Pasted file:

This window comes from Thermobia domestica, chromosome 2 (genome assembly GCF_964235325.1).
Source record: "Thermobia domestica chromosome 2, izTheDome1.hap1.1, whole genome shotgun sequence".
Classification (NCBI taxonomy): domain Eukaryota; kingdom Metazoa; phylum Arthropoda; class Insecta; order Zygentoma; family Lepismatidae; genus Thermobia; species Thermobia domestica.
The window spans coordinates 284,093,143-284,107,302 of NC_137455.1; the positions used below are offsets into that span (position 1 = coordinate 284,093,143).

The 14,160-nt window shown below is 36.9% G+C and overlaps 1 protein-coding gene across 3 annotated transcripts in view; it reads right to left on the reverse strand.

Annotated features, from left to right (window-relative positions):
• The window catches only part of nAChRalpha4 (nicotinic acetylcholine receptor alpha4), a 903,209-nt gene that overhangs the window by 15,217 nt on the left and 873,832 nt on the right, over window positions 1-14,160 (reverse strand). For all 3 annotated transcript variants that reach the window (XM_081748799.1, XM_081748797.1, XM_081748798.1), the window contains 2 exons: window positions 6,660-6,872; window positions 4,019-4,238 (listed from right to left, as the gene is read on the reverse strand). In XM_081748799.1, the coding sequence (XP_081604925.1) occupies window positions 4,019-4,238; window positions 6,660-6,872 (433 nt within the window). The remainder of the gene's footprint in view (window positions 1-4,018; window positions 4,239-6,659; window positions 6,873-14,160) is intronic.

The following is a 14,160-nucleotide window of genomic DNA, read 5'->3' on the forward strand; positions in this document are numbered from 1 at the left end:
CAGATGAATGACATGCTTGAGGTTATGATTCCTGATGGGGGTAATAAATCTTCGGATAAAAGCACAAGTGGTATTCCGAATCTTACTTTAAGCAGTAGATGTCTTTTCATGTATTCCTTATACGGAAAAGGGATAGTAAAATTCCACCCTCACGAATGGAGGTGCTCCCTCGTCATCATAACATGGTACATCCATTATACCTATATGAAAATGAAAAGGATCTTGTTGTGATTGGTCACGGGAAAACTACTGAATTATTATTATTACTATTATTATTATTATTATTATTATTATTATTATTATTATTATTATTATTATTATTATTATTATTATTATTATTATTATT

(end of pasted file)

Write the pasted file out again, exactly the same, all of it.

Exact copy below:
This window comes from Thermobia domestica, chromosome 2 (genome assembly GCF_964235325.1).
Source record: "Thermobia domestica chromosome 2, izTheDome1.hap1.1, whole genome shotgun sequence".
Classification (NCBI taxonomy): domain Eukaryota; kingdom Metazoa; phylum Arthropoda; class Insecta; order Zygentoma; family Lepismatidae; genus Thermobia; species Thermobia domestica.
The window spans coordinates 284,093,143-284,107,302 of NC_137455.1; the positions used below are offsets into that span (position 1 = coordinate 284,093,143).

The 14,160-nt window shown below is 36.9% G+C and overlaps 1 protein-coding gene across 3 annotated transcripts in view; it reads right to left on the reverse strand.

Annotated features, from left to right (window-relative positions):
• The window catches only part of nAChRalpha4 (nicotinic acetylcholine receptor alpha4), a 903,209-nt gene that overhangs the window by 15,217 nt on the left and 873,832 nt on the right, over window positions 1-14,160 (reverse strand). For all 3 annotated transcript variants that reach the window (XM_081748799.1, XM_081748797.1, XM_081748798.1), the window contains 2 exons: window positions 6,660-6,872; window positions 4,019-4,238 (listed from right to left, as the gene is read on the reverse strand). In XM_081748799.1, the coding sequence (XP_081604925.1) occupies window positions 4,019-4,238; window positions 6,660-6,872 (433 nt within the window). The remainder of the gene's footprint in view (window positions 1-4,018; window positions 4,239-6,659; window positions 6,873-14,160) is intronic.

The following is a 14,160-nucleotide window of genomic DNA, read 5'->3' on the forward strand; positions in this document are numbered from 1 at the left end:
CAGATGAATGACATGCTTGAGGTTATGATTCCTGATGGGGGTAATAAATCTTCGGATAAAAGCACAAGTGGTATTCCGAATCTTACTTTAAGCAGTAGATGTCTTTTCATGTATTCCTTATACGGAAAAGGGATAGTAAAATTCCACCCTCACGAATGGAGGTGCTCCCTCGTCATCATAACATGGTACATCCATTATACCTATATGAAAATGAAAAGGATCTTGTTGTGATTGGTCACGGGAAAACTACTGAATTATTATTATTACTATTATTATTATTATTATTATTATTATTATTATTATTATTATTATTATTATTATTATTATTATTATTATTATTATTATT